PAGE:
In the coin problem we are asked to distinguish, with probability at least 2/3, between n i.i.d.
coins which are heads with probability 1/2 + β from ones which are heads with probability 1/2 −
β. We are interested in the streaming space complexity of the coin problem, corresponding to
the width of a read-once branching program solving the problem.
The coin problem becomes more difficult as β becomes smaller. Statistically, it can be solved
whenever β = Ω(n^{−1/2}), using counting. It has been previously shown that for β =
O(n^{−1/2}), counting is essentially optimal (equivalently, width poly(n) is necessary [BGW’20]).

On the other hand, the coin problem only requires O(log n) width for β >≈ n^{−0.3} (following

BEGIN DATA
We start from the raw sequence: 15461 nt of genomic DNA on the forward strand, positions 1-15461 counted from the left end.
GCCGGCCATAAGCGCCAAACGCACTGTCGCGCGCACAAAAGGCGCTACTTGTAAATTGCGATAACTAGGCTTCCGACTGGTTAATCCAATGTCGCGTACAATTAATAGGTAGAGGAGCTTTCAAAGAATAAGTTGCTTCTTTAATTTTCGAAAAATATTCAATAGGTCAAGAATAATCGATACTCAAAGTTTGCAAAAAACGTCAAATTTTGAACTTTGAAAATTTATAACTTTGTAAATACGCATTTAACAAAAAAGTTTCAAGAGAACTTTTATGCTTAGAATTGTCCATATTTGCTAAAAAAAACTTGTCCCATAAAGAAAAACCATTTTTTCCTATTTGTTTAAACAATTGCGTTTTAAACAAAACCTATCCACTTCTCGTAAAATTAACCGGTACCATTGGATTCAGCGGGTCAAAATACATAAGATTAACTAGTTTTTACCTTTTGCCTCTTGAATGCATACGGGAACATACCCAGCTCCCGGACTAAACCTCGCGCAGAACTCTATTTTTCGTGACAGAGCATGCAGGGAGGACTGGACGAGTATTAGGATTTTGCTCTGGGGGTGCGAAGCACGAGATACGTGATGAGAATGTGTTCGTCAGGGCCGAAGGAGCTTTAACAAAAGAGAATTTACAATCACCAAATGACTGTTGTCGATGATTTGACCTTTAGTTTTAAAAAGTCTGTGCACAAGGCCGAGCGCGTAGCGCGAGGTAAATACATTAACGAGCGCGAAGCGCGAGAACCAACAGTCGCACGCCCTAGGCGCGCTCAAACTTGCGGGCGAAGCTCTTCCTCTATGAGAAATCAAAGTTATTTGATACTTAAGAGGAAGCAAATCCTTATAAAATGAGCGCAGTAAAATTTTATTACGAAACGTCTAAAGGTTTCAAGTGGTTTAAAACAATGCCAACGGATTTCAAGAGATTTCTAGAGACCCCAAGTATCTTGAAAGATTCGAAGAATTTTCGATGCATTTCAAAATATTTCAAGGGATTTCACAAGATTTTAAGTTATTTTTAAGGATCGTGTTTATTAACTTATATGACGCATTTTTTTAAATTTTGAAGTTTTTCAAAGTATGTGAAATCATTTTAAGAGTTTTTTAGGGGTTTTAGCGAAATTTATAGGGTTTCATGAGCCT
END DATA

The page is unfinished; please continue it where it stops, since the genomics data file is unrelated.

low-width simulation of AND-OR tree of [Val'84]).
In the paper, we close the gap between the bounds, showing a tight threshold between the
values of β = n^{−c} where O(log n) width suffices and the regime where poly(n) width is
needed, with a transition at c = 1/3.
In this talk, we will first briefly discuss the low width construction for detecting biases β >
n^{−1/3}, which is based on recursive majority. Then we will focus on the lower bound that uses
new combinatorial techniques to analyze progression of the success probabilities in read-once
branching programs.

Joint work with Mark Braverman and Or Zamir.

Video Recording